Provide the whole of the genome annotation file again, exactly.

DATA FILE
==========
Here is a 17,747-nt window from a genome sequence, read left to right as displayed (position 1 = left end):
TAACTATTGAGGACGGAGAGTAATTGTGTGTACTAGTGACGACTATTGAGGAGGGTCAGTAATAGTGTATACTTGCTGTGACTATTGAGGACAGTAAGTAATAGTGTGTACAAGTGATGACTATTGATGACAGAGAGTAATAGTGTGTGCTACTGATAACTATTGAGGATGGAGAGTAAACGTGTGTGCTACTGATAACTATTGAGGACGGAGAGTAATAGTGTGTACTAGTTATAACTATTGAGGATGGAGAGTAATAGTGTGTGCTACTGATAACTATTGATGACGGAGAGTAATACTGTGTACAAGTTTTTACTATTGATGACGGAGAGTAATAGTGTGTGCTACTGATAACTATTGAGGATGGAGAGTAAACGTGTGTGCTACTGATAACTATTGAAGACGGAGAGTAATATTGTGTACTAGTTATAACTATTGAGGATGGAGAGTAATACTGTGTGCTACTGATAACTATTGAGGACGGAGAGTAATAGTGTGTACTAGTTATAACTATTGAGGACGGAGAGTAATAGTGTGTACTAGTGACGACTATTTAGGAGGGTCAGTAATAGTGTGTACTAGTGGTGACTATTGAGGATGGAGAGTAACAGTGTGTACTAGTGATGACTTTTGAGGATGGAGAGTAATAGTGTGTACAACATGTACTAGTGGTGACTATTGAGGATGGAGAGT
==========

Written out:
Here is a 17,747-nt window from a genome sequence, read left to right as displayed (position 1 = left end):
TAACTATTGAGGACGGAGAGTAATTGTGTGTACTAGTGACGACTATTGAGGAGGGTCAGTAATAGTGTATACTTGCTGTGACTATTGAGGACAGTAAGTAATAGTGTGTACAAGTGATGACTATTGATGACAGAGAGTAATAGTGTGTGCTACTGATAACTATTGAGGATGGAGAGTAAACGTGTGTGCTACTGATAACTATTGAGGACGGAGAGTAATAGTGTGTACTAGTTATAACTATTGAGGATGGAGAGTAATAGTGTGTGCTACTGATAACTATTGATGACGGAGAGTAATACTGTGTACAAGTTTTTACTATTGATGACGGAGAGTAATAGTGTGTGCTACTGATAACTATTGAGGATGGAGAGTAAACGTGTGTGCTACTGATAACTATTGAAGACGGAGAGTAATATTGTGTACTAGTTATAACTATTGAGGATGGAGAGTAATACTGTGTGCTACTGATAACTATTGAGGACGGAGAGTAATAGTGTGTACTAGTTATAACTATTGAGGACGGAGAGTAATAGTGTGTACTAGTGACGACTATTTAGGAGGGTCAGTAATAGTGTGTACTAGTGGTGACTATTGAGGATGGAGAGTAACAGTGTGTACTAGTGATGACTTTTGAGGATGGAGAGTAATAGTGTGTACAACATGTACTAGTGGTGACTATTGAGGATGGAGAGT